Bees thrive in heart of Teesside industry

An apiary containing colonies of more than a quarter of a million bees is thriving in a green oasis within one of Europe’s most concentrated industrial areas.

This year the four hives in the grounds of the Wilton Centre – which overlooks the 2,000 acre Wilton International – produced hundreds of jars of high-quality honey.

For every jar sold at the Wilton Centre £1 was donated to nearby charity Zoe’s Place, the baby hospice.

Bees have been kept in the parkland at the front of the Wilton Centre for many years and were looked after by a beekeeper.  After he stopped, the hives – which were largely hidden from view – were neglected.

But that has all changed thanks to scientist and amateur beekeeper Emily Brown who works at the Centre.

Chemist Emily’s interest in bees began six years ago during visits to local agricultural shows with her children.

“The Cleveland Beekeeping Association was always there and my kids would want to try the honey and it was costing me a fortune,” she said.

The 43-year-old took a course in beekeeping and set up hives in her garden.  As her hobby grew she needed more space and was surprised to learn that there were already hives at  the Wilton Centre.

Over the past three years she has worked hard to restore them and her 14-year-old daughter, who has passed a junior beekeeping exam, lends a hand.

The bees have everything they need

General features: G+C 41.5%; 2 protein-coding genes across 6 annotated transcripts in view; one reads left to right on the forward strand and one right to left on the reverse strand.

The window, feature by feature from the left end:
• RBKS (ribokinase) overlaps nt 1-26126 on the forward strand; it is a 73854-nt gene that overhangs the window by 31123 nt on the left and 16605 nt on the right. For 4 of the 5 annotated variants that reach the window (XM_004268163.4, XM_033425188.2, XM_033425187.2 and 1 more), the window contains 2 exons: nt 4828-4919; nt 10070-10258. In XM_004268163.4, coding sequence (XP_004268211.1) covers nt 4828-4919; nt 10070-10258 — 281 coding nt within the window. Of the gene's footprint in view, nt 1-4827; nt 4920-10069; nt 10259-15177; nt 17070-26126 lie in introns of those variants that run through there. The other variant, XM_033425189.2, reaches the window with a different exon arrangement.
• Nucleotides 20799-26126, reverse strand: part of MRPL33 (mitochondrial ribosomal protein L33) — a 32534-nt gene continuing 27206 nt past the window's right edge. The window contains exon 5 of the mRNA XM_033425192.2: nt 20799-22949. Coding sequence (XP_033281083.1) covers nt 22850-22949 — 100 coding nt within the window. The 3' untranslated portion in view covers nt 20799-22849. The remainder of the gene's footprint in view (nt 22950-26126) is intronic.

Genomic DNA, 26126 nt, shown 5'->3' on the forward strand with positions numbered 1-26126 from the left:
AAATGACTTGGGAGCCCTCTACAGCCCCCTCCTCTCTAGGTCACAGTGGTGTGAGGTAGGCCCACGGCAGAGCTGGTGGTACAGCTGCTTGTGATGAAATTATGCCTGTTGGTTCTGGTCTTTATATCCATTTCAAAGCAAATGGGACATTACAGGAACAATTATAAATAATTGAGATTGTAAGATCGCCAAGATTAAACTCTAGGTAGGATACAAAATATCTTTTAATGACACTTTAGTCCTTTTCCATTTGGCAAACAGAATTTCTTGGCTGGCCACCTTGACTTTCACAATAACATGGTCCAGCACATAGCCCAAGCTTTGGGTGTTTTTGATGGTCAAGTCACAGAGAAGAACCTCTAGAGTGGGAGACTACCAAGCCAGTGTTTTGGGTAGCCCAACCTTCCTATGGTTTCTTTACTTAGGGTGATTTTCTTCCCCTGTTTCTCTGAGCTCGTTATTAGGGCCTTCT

Even though it seems an unlikely setting, Emily said the bees have everything they want: “They need water – and they’re next to a lake.  They’re surrounded by trees. In the spring they’ve got the dandelions and in the late spring they’ve got the heather.”

As well as her care and attention, the bees also benefit from visits by a national bee inspector three times a year.

“The site is registered as an Enhanced Sentinel Apiary. This means that the National Bee Unit checks it for exotic pests and diseases,” explained Emily.

“It was requested for this monitoring due to its proximity to the ports.  They are looking for any exotic pests and diseases arriving by boat which might attack the bees or affect their health. The idea is that anything would be spotted early and contained.”

As well as providing donations for Zoe’s Place, Emily uses money from the sale of the honey to maintain the hives and develop the Wilton Centre colonies.  “I don’t take all of the honey.  At the end of the day it’s there to help the bees get through winter. I’ve got a breeding hive.  That’s where I try to get eggs to get more Queens,” she said and provided this reassurance for people who are scared of bees: “Unless they feel threatened they won’t sting. The time that people get stung is when they get trapped in their clothes or hair.  As long as you stay still they’ll fly away.”

The Wilton Centre is managed by the Pioneer Group which has another nine sites in its portfolio across the UK and Ireland.  Together they are home to nearly 650 businesses.